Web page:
Treatment Objectives

IBD Treatment

IBD Treatment – Inflammatory Bowel Disease

IBD treatment allows patients the ability to manage the disorder with less pain. Many of the medications available work to control the abnormal inflammatory response. By controlling the inflammation the intestinal tissues are given an opportunity to heal, decreasing the painful symptoms. Typically once symptoms of IBD are within a patient’s control, continued use of medications reduce the frequency of flare-ups and maintain remission.

Medical Cannabis Treatment for Inflammatory Bowel Disease (IBD)

Cannabinoid receptors (CB1 and CB2) are found in the nervous system. This includes the enteric nervous system which has some part in controlling the function of the gut.  The endocannabinoid system (ECS) has been studied and found to be essential in maintaining proper gut motility, sensation, and inflammation.

Though there are only a few studies that identify the impact of medical cannabis on patients with IBD, the evidence is mounting of its safe and efficient treatment for some patients. “A 2011 study found that 51% of ulcerative colitis patients and 48% of Crohn’s disease patients are lifetime cannabis users.”

Finding optimal treatment for Inflammatory Bowel Disease is imperative. These conditions are painful and diminish the quality of life for so many if not treated effectively.  IBD treatment requires prevention of flare-ups to minimise continued pain and discomfort. Patients are reporting relief as a result of cannabis treatment.

IBD Statistics in Australia

  • IBD affects an estimated 61,000 individuals at any given time.
  • IBD is more prevalent in Australia than epilepsy.
  • In 2005, more than 1,600 new cases of IBD were diagnosed in Australia.
  • IBD affects approximately 1 in 250 people aged 5-40.
  • Approximately 75,000 Australians have Crohn’s disease or ulcerative colitis and this statistic is projected to increase to 100,000 by 2022

What is IBD?

Inflammatory bowel disease (IBD) is a medical term and it describes a group of conditions where the intestines experience chronic inflammation and swelling. Because of this prolonged inflammation, parts of the digestive tract become damaged.  Two major types of IBD are Crohn’s disease and Ulcerative colitis. Ulcerative colitis affects the surface layers of the large intestine (colon) whereas Crohn’s disease can occur in any part of the digestive tract from the mouth to the anus. Crohn’s disease inflames the entire thickness of the intestinal wall.

IBD is a very individual disease with symptoms dependent on where the disease is located in the gastrointestinal tract and how severe the inflammation is within the affected area. IBD is a chronic condition, though symptoms tend to wax and wane with intensity.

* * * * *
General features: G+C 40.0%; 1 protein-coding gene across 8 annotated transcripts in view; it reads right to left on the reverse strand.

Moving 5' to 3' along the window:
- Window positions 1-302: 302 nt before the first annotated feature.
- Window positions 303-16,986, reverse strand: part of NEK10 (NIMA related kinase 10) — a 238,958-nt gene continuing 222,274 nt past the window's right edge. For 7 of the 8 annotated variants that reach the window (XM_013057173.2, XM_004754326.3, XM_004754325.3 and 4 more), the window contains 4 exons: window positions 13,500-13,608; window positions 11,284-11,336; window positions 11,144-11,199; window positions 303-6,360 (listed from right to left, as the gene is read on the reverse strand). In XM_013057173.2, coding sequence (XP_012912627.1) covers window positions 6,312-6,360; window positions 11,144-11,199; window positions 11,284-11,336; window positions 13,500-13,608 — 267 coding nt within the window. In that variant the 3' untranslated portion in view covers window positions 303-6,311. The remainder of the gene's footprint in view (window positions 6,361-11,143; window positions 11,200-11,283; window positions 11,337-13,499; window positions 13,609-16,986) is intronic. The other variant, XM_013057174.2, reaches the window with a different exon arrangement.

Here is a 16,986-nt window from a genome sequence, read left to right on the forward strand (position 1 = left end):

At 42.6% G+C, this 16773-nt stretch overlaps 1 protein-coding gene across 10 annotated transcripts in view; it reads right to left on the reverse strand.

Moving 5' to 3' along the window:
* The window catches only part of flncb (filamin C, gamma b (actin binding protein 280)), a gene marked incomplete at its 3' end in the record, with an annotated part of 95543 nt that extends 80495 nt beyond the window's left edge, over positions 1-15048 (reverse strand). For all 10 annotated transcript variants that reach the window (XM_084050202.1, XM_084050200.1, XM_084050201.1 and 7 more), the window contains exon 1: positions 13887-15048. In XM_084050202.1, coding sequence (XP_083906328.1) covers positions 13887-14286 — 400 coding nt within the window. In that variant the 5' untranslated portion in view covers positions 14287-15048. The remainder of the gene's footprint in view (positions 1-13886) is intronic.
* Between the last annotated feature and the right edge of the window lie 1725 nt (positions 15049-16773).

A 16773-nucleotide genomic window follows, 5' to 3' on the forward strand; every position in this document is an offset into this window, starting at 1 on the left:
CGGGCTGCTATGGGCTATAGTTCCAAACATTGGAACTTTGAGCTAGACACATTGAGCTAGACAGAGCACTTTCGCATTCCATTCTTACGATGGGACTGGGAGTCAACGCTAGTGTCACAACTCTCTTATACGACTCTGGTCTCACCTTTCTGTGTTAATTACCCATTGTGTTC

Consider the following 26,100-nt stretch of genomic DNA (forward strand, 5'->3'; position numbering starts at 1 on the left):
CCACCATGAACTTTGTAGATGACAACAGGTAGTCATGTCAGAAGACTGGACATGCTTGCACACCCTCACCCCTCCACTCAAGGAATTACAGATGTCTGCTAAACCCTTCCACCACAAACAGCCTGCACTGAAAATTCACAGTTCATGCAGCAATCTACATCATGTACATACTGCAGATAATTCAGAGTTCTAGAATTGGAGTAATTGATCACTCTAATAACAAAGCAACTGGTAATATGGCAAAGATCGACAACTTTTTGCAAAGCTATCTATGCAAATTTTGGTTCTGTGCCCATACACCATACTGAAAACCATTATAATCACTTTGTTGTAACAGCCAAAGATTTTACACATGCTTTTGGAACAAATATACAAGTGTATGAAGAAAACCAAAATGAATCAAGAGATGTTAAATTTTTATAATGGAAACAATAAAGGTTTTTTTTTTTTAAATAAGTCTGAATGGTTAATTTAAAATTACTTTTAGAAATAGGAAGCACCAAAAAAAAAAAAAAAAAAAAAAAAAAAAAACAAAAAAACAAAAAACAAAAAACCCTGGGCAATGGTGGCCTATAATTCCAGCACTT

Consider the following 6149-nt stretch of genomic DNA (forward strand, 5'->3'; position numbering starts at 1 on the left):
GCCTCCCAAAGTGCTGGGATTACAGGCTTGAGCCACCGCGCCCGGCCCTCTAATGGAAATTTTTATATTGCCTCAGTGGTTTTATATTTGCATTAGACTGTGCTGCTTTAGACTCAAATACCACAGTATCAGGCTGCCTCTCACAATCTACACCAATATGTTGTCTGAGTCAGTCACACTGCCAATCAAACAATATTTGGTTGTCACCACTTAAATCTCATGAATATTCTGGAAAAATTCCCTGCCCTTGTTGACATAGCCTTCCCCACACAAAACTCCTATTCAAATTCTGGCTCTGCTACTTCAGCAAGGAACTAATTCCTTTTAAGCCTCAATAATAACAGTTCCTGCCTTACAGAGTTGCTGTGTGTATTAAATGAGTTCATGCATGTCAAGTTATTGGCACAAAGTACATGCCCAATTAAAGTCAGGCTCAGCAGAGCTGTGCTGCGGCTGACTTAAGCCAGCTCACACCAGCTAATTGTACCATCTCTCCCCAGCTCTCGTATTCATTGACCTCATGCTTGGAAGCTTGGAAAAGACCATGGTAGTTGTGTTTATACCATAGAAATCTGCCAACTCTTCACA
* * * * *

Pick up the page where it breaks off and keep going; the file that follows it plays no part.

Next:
Symptoms of IBD:

  • abdominal cramps and pain
  • frequent, watery diarrhoea (may be bloody)
  • severe urgency to have a bowel movement
  • fever during active stages of disease
  • loss of appetite and weight loss
  • tiredness and fatigue
  • anaemia (due to blood loss)

For some people with IBD they experience problems that fall outside of the gastrointestinal tract. This includes pain within the joints, certain skin conditions, ocular inflammation, liver disorders and osteoporosis.

Causes of IBD

  • Idiopathic Disease – Researchers have not yet defined a cause for IBD.
  • Potentially a combination of genetic, environmental and immunological factors.
  • Exposure to triggers from the environment such as viruses, bacteria. Something that activates the  immune system for its normal defence mechanism (inflammation) against a foreign substance.
  • In most people, this immune response gradually diminishes once the foreign substance is destroyed. In those with a genetic susceptibility to develop IBD, the immune system continues failing to react to the switch off signals.
  • Prolonged inflammation will eventually damage the walls of the gastrointestinal tract. This is what causes the symptoms of IBD.

What is the difference between Inflammatory Bowel Diseases : Crohn’s Disease versus Colitis?

  • Crohn’s disease can be located anywhere in the GI tract
  • Inflammation is oftentimes “transmural”
  • Patients of Crohn’s  experience more complications such as fistulas, strictures, and obstructions.


  • In Ulcerative Colitis, the inflammation is exclusively in the colon (large intestines).
  • It is generally in one continuous patch
  • Colitis has a smoother appearance

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